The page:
Each day in October I’m writing about zombie-like faith—faith that is slow and sluggish. Mostly I’m thinking about this in regard to the heart and soul, but today I had two examples from the physical realm that seem to apply here.
First, I’m suffering from a bit of a head cold. Nothing tragic, of course. But my sinuses are stuffed despite the constant drainage which is also making my throat a bit irritated. My eyes are watery, so I feel like I can’t quite see clearly. Basically, I feel like a zombie. I’m going through the motions of the weekend but have a sense of fuzzy, foggy detachment because of the symptoms.
Second, Mike ran the Chicago Marathon today, which is super impressive. More than 44,500 runners showed up for the chance to run 26.2 miles. Running that far requires a certain amount of training and gumption. But all the training in the world doesn’t guarantee that you will cross the line without experiencing various aches and pains. Watching finishers hobble about with cramped legs and sore feet is pitiful. And it reminded me of a zombie-shuffle. The body has been stretched and strained beyond normal, and that’s when it decides it’s done. Normal functioning ceases until the body repairs itself.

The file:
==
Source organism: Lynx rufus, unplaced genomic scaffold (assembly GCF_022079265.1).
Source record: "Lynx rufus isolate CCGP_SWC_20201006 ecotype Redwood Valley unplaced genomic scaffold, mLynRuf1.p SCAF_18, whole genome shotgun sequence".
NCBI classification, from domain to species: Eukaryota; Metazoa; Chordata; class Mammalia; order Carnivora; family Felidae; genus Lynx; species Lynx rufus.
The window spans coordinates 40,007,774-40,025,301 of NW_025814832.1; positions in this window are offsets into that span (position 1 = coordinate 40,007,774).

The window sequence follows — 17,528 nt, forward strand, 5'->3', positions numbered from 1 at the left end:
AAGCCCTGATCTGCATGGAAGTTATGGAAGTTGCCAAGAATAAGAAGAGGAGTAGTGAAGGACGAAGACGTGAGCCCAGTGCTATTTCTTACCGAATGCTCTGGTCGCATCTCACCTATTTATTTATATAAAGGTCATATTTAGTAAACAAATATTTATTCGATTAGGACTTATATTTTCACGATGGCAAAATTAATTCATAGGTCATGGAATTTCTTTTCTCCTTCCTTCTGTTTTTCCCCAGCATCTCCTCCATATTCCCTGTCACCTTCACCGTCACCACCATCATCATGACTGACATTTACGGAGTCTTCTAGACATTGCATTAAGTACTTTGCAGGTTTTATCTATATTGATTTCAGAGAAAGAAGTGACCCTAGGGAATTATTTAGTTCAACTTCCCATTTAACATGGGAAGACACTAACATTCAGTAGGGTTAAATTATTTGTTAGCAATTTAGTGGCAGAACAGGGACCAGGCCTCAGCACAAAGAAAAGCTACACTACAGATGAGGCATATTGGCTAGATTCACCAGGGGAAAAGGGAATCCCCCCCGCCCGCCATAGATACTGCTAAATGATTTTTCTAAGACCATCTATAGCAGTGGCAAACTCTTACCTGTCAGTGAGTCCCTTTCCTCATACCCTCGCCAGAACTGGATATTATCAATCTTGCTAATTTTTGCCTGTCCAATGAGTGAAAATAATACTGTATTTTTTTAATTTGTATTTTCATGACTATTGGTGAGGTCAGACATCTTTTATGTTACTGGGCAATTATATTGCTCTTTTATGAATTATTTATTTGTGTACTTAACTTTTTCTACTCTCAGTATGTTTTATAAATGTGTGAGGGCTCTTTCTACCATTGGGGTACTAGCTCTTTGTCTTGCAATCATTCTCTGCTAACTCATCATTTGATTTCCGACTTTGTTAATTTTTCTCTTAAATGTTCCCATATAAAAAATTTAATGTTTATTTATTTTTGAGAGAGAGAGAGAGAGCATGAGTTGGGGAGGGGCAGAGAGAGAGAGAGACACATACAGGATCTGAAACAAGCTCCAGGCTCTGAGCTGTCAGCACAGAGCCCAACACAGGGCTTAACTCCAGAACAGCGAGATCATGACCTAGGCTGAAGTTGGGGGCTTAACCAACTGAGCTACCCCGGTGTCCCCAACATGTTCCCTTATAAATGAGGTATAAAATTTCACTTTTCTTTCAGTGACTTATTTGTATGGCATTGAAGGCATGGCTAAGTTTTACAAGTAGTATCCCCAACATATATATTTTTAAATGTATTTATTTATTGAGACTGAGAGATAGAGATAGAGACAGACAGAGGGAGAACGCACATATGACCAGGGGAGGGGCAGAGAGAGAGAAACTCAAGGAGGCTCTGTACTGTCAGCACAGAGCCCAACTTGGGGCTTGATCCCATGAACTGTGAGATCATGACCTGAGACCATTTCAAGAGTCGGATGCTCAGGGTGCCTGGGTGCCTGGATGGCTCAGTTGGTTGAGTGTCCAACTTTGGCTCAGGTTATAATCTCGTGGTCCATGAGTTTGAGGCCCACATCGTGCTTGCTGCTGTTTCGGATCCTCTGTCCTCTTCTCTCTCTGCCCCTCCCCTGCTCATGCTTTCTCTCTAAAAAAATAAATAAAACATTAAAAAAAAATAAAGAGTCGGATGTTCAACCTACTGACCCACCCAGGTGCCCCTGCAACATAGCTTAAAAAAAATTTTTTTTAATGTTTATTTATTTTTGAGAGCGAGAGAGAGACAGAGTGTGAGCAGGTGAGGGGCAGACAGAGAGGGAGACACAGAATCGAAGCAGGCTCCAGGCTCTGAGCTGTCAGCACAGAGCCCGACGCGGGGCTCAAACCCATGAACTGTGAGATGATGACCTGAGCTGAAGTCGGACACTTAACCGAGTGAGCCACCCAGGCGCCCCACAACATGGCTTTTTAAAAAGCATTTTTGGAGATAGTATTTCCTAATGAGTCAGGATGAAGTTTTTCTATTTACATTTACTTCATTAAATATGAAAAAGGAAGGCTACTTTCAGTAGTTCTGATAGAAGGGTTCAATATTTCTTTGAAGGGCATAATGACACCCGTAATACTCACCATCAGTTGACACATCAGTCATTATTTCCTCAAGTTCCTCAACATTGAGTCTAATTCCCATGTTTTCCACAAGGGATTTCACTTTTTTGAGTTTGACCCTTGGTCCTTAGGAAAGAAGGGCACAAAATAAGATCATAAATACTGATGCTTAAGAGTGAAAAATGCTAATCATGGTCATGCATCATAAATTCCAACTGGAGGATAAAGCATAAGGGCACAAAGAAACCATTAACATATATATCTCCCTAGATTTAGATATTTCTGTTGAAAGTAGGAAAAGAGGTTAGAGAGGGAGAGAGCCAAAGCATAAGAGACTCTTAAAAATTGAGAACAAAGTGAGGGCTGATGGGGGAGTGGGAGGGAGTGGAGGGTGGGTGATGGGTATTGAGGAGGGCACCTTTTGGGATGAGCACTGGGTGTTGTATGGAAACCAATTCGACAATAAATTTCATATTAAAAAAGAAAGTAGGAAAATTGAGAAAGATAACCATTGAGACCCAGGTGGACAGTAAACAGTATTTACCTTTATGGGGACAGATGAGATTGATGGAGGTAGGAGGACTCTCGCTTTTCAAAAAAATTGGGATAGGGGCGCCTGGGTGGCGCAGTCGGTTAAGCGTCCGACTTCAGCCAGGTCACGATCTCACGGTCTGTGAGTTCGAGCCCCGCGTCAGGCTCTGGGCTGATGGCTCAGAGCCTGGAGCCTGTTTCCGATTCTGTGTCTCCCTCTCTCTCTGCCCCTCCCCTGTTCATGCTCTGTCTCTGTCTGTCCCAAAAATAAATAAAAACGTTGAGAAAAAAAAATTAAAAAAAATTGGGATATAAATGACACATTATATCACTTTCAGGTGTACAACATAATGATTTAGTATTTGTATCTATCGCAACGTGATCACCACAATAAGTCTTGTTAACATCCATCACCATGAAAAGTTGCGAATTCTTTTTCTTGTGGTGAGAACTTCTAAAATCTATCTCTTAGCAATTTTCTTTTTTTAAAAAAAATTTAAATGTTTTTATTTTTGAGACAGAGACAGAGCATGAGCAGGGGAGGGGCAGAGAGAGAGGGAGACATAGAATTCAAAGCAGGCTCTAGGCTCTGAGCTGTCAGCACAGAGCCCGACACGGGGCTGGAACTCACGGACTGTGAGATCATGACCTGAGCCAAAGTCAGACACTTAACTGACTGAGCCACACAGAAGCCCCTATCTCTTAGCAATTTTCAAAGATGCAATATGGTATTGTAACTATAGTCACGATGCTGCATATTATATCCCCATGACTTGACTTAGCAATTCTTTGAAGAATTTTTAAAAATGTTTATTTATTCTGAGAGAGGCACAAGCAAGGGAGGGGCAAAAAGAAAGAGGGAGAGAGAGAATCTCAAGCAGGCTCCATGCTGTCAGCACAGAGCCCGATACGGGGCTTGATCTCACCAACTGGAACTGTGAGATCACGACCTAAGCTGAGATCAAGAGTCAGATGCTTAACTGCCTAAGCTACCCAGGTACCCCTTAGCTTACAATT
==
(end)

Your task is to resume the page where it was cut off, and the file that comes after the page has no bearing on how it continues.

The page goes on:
In both of these cases, the physical symptoms of illness and marathon running turn normally functioning humans into zombie-like beings. The result? People hobbling about, moving more slowly than usual, unable to experience fullness of life.
Have you ever experienced physical symptoms like this that send you into zombie-mode? Was it simply time and self-care that brought you back to life?